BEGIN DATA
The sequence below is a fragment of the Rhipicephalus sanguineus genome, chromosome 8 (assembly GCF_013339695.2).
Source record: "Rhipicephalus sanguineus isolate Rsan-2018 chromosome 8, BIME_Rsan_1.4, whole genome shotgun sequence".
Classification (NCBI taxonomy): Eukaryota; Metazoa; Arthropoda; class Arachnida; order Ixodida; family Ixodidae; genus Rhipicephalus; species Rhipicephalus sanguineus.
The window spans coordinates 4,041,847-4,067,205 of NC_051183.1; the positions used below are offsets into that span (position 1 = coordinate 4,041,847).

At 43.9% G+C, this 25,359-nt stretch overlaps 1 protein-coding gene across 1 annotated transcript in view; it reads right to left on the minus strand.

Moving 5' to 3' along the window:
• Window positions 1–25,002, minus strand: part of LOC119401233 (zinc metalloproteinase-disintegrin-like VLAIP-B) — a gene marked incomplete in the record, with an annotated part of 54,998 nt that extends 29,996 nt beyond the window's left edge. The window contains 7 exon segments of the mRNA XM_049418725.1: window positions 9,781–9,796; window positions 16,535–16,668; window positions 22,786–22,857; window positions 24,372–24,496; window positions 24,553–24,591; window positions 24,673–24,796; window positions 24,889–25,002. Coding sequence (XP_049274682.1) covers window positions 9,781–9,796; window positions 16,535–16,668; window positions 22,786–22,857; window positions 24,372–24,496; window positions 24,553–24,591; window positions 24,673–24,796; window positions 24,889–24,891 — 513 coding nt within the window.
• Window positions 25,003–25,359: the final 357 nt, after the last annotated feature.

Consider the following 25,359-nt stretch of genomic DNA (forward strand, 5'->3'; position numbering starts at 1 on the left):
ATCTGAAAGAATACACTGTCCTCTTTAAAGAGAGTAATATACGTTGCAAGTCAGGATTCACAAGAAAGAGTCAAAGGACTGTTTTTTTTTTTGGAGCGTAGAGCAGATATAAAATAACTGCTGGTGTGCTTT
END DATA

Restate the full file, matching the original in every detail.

The sequence below is a fragment of the Rhipicephalus sanguineus genome, chromosome 8 (assembly GCF_013339695.2).
Source record: "Rhipicephalus sanguineus isolate Rsan-2018 chromosome 8, BIME_Rsan_1.4, whole genome shotgun sequence".
Classification (NCBI taxonomy): Eukaryota; Metazoa; Arthropoda; class Arachnida; order Ixodida; family Ixodidae; genus Rhipicephalus; species Rhipicephalus sanguineus.
The window spans coordinates 4,041,847-4,067,205 of NC_051183.1; the positions used below are offsets into that span (position 1 = coordinate 4,041,847).

At 43.9% G+C, this 25,359-nt stretch overlaps 1 protein-coding gene across 1 annotated transcript in view; it reads right to left on the minus strand.

Moving 5' to 3' along the window:
• Window positions 1–25,002, minus strand: part of LOC119401233 (zinc metalloproteinase-disintegrin-like VLAIP-B) — a gene marked incomplete in the record, with an annotated part of 54,998 nt that extends 29,996 nt beyond the window's left edge. The window contains 7 exon segments of the mRNA XM_049418725.1: window positions 9,781–9,796; window positions 16,535–16,668; window positions 22,786–22,857; window positions 24,372–24,496; window positions 24,553–24,591; window positions 24,673–24,796; window positions 24,889–25,002. Coding sequence (XP_049274682.1) covers window positions 9,781–9,796; window positions 16,535–16,668; window positions 22,786–22,857; window positions 24,372–24,496; window positions 24,553–24,591; window positions 24,673–24,796; window positions 24,889–24,891 — 513 coding nt within the window.
• Window positions 25,003–25,359: the final 357 nt, after the last annotated feature.

Consider the following 25,359-nt stretch of genomic DNA (forward strand, 5'->3'; position numbering starts at 1 on the left):
ATCTGAAAGAATACACTGTCCTCTTTAAAGAGAGTAATATACGTTGCAAGTCAGGATTCACAAGAAAGAGTCAAAGGACTGTTTTTTTTTTTGGAGCGTAGAGCAGATATAAAATAACTGCTGGTGTGCTTT